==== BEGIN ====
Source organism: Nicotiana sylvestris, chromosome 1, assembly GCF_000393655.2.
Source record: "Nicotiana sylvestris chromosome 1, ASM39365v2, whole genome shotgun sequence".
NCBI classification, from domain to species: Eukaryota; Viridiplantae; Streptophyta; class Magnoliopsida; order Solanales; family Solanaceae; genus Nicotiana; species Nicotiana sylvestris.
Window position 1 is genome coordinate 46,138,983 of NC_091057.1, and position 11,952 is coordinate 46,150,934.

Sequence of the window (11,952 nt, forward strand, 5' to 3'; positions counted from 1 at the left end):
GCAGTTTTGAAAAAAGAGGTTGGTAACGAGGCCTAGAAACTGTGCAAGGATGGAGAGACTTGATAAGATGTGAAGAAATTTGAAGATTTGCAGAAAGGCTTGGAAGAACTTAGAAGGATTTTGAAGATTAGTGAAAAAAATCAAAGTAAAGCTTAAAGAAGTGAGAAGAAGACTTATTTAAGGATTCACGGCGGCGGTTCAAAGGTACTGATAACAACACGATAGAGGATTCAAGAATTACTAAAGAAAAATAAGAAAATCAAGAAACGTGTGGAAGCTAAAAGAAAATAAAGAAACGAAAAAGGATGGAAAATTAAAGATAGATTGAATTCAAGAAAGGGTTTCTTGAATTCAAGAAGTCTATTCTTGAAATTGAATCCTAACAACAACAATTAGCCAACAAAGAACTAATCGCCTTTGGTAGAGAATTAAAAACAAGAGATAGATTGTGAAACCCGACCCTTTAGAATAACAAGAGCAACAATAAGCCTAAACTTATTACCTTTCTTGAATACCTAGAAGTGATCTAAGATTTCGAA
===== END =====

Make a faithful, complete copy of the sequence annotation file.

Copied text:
Source organism: Nicotiana sylvestris, chromosome 1, assembly GCF_000393655.2.
Source record: "Nicotiana sylvestris chromosome 1, ASM39365v2, whole genome shotgun sequence".
NCBI classification, from domain to species: Eukaryota; Viridiplantae; Streptophyta; class Magnoliopsida; order Solanales; family Solanaceae; genus Nicotiana; species Nicotiana sylvestris.
Window position 1 is genome coordinate 46,138,983 of NC_091057.1, and position 11,952 is coordinate 46,150,934.

Sequence of the window (11,952 nt, forward strand, 5' to 3'; positions counted from 1 at the left end):
GCAGTTTTGAAAAAAGAGGTTGGTAACGAGGCCTAGAAACTGTGCAAGGATGGAGAGACTTGATAAGATGTGAAGAAATTTGAAGATTTGCAGAAAGGCTTGGAAGAACTTAGAAGGATTTTGAAGATTAGTGAAAAAAATCAAAGTAAAGCTTAAAGAAGTGAGAAGAAGACTTATTTAAGGATTCACGGCGGCGGTTCAAAGGTACTGATAACAACACGATAGAGGATTCAAGAATTACTAAAGAAAAATAAGAAAATCAAGAAACGTGTGGAAGCTAAAAGAAAATAAAGAAACGAAAAAGGATGGAAAATTAAAGATAGATTGAATTCAAGAAAGGGTTTCTTGAATTCAAGAAGTCTATTCTTGAAATTGAATCCTAACAACAACAATTAGCCAACAAAGAACTAATCGCCTTTGGTAGAGAATTAAAAACAAGAGATAGATTGTGAAACCCGACCCTTTAGAATAACAAGAGCAACAATAAGCCTAAACTTATTACCTTTCTTGAATACCTAGAAGTGATCTAAGATTTCGAA